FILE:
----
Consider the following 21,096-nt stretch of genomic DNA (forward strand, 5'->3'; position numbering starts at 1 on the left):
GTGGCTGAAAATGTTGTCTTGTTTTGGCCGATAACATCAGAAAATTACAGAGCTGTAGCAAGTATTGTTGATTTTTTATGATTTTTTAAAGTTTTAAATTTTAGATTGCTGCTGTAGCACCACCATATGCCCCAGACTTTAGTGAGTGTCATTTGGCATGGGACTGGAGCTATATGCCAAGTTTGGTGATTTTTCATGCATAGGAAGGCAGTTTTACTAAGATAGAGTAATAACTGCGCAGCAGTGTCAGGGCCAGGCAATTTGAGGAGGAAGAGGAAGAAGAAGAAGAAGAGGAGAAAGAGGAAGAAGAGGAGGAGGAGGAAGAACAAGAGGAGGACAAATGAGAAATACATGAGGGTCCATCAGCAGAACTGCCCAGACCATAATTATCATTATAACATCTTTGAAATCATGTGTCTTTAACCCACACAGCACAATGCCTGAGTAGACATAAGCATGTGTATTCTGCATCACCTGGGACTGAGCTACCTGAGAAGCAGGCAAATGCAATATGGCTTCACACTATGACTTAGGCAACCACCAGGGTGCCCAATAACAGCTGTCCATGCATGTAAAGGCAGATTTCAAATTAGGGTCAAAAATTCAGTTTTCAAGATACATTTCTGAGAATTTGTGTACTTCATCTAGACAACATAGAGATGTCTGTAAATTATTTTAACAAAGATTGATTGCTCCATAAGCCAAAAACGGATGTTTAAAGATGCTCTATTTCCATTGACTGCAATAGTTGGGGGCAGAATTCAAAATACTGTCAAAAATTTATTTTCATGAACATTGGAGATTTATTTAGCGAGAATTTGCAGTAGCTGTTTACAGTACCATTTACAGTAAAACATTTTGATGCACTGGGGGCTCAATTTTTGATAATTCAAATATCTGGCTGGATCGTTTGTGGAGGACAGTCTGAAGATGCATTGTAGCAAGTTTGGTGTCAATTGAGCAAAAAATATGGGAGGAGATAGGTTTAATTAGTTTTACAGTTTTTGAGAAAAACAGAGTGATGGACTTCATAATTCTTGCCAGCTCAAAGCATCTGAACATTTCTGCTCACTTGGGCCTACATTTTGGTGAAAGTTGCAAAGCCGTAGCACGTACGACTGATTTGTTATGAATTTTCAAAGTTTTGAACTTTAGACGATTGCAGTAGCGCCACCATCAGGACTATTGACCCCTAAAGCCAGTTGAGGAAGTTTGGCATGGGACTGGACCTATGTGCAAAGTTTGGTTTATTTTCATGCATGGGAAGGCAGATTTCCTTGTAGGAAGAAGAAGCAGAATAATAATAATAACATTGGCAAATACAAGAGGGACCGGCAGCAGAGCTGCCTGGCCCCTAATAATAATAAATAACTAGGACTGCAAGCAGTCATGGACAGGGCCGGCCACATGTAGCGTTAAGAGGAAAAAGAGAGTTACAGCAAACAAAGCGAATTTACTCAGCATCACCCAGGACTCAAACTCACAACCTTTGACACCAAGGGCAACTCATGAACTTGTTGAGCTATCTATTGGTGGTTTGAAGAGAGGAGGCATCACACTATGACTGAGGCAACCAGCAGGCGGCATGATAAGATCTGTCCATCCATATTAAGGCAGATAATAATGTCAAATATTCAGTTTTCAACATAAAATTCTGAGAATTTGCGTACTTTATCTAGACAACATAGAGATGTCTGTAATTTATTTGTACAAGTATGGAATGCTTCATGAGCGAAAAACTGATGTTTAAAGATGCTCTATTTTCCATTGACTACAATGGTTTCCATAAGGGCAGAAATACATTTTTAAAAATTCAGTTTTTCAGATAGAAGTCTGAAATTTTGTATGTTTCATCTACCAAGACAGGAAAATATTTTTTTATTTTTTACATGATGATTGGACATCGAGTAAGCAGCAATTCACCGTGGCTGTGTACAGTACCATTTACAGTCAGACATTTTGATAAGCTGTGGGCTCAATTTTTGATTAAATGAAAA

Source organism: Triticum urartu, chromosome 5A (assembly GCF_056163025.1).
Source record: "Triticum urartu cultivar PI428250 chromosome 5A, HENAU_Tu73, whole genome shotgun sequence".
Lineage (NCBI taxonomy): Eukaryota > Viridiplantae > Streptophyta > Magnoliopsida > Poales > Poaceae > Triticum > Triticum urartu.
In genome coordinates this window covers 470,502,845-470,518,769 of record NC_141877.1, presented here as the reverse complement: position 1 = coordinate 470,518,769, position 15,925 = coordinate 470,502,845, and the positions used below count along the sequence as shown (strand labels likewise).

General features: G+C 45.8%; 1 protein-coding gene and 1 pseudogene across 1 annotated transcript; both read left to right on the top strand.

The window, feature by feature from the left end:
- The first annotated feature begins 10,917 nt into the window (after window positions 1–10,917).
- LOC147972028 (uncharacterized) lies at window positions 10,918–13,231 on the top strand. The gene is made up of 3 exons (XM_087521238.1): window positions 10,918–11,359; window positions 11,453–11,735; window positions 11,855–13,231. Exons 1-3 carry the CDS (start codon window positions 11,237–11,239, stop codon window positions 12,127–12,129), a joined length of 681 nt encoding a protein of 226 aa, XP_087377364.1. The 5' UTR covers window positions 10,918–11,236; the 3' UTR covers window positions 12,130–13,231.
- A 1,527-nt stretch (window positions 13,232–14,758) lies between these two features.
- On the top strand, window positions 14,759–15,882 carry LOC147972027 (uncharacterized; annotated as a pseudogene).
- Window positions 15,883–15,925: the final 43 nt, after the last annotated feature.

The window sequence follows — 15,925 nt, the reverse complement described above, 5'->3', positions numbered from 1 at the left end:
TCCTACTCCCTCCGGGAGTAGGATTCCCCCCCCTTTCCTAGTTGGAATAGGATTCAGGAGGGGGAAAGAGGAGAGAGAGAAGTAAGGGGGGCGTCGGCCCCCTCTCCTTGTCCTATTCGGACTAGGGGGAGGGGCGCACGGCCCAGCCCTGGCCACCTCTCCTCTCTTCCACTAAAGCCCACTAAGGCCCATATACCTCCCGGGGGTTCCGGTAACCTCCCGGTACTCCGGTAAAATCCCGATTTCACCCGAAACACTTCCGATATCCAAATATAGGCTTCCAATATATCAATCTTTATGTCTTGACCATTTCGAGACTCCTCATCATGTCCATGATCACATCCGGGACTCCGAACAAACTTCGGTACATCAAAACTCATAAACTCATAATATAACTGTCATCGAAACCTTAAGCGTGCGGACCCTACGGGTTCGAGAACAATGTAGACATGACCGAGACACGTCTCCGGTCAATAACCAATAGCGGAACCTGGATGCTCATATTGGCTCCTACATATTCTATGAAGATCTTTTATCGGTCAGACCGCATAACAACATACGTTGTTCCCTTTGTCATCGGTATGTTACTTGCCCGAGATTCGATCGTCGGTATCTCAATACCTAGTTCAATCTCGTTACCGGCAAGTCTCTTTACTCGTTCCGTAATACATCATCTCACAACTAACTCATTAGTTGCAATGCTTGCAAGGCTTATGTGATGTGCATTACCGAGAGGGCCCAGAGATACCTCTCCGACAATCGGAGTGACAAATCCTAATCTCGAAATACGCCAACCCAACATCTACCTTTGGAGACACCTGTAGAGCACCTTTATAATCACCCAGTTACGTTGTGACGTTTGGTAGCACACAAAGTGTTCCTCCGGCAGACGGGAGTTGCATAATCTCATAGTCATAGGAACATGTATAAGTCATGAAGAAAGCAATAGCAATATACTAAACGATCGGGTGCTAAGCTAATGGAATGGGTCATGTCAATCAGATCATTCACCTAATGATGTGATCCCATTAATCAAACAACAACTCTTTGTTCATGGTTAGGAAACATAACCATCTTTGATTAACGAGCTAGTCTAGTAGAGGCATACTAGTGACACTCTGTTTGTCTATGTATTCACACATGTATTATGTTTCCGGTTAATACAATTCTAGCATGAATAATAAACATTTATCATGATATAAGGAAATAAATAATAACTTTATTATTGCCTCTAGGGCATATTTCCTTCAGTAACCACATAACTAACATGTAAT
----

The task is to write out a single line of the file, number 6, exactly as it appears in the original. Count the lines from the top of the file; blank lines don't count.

In genome coordinates this window covers 470,502,845-470,518,769 of record NC_141877.1, presented here as the reverse complement: position 1 = coordinate 470,518,769, position 15,925 = coordinate 470,502,845, and the positions used below count along the sequence as shown (strand labels likewise).